The temperature in this experiment was not maintained. Though the reactions all took place in the same room within a 1 hour range, the temperature may have varied in that time, so the rates could have gone up or down depending on the temperature of the room, which could have slightly affected our results. This would have also contributed to the systematic error in the experiment. Furthermore, the temperature during each trial may have also not remained constant, which could have led to slightly different calculated rates.
The temperature could have been monitored during each trial so we can see when the rate could have been affected by a rise/fall in temperature. Also if the room was air-conditioned at a constant temperature, this would have meant the room temperature would stay the same (assuming no windows/doors are opened in the time).
The uncertainty in the stop watch was much smaller than the actual uncertainty, so I attempted to find my reaction time, which was 0.4. However, when conducting the experiment it is impossible to tell if every time my reaction time was that, as it may have been more or less. This may have increased or decreased the uncertainty here.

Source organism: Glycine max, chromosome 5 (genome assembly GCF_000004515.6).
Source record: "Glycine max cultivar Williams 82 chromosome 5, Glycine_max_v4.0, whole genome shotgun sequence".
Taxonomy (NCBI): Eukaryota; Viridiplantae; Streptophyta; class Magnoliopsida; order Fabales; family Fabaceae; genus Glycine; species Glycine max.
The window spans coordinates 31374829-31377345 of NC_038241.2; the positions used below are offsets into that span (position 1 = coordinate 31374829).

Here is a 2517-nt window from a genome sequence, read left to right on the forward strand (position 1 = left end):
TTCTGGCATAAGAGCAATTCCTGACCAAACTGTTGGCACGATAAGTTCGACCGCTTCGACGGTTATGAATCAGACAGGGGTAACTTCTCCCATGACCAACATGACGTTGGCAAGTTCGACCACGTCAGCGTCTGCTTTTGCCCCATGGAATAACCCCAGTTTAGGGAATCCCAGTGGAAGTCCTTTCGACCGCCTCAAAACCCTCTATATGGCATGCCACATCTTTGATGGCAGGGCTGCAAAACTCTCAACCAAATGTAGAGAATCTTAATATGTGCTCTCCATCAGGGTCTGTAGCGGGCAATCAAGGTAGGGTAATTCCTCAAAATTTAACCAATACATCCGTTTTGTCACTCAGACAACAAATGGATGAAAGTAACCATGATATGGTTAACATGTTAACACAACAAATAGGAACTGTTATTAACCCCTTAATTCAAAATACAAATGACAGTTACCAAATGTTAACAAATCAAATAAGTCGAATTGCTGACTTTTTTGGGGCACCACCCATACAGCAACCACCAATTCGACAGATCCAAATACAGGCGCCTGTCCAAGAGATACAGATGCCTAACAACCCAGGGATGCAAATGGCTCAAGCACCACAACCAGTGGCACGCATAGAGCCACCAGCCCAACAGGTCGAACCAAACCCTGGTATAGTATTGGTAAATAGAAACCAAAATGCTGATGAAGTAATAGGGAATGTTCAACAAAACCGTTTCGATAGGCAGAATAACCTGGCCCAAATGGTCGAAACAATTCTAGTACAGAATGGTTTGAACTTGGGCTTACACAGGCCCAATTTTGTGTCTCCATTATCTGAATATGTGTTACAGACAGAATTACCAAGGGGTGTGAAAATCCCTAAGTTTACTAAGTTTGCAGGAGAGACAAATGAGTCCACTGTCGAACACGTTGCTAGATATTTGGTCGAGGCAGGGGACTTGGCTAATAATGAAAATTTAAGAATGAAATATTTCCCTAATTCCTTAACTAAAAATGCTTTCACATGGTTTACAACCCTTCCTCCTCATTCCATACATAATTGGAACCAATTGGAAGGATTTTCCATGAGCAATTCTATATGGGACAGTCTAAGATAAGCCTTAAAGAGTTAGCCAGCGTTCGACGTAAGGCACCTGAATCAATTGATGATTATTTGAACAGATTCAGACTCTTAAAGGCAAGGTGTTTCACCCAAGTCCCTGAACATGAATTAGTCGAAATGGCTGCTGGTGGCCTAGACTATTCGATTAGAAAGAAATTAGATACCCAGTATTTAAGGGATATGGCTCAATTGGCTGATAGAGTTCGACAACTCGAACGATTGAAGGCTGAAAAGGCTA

I could have taken a larger range of samples for my reaction time to get a more accurate value.
As I poured the HCl and started the stop watch at the same time, this meant there was a small delay between when I poured the HCl in and when the stop watch was started. This means that the time was a little bit less than it had to be, once again adding to the slight systematic error.
I could have gotten a fellow class mate to press the stop watch as soon as I poured the HCl in, so that there was a much small delay, and more precise results, as well as a smaller systematic error.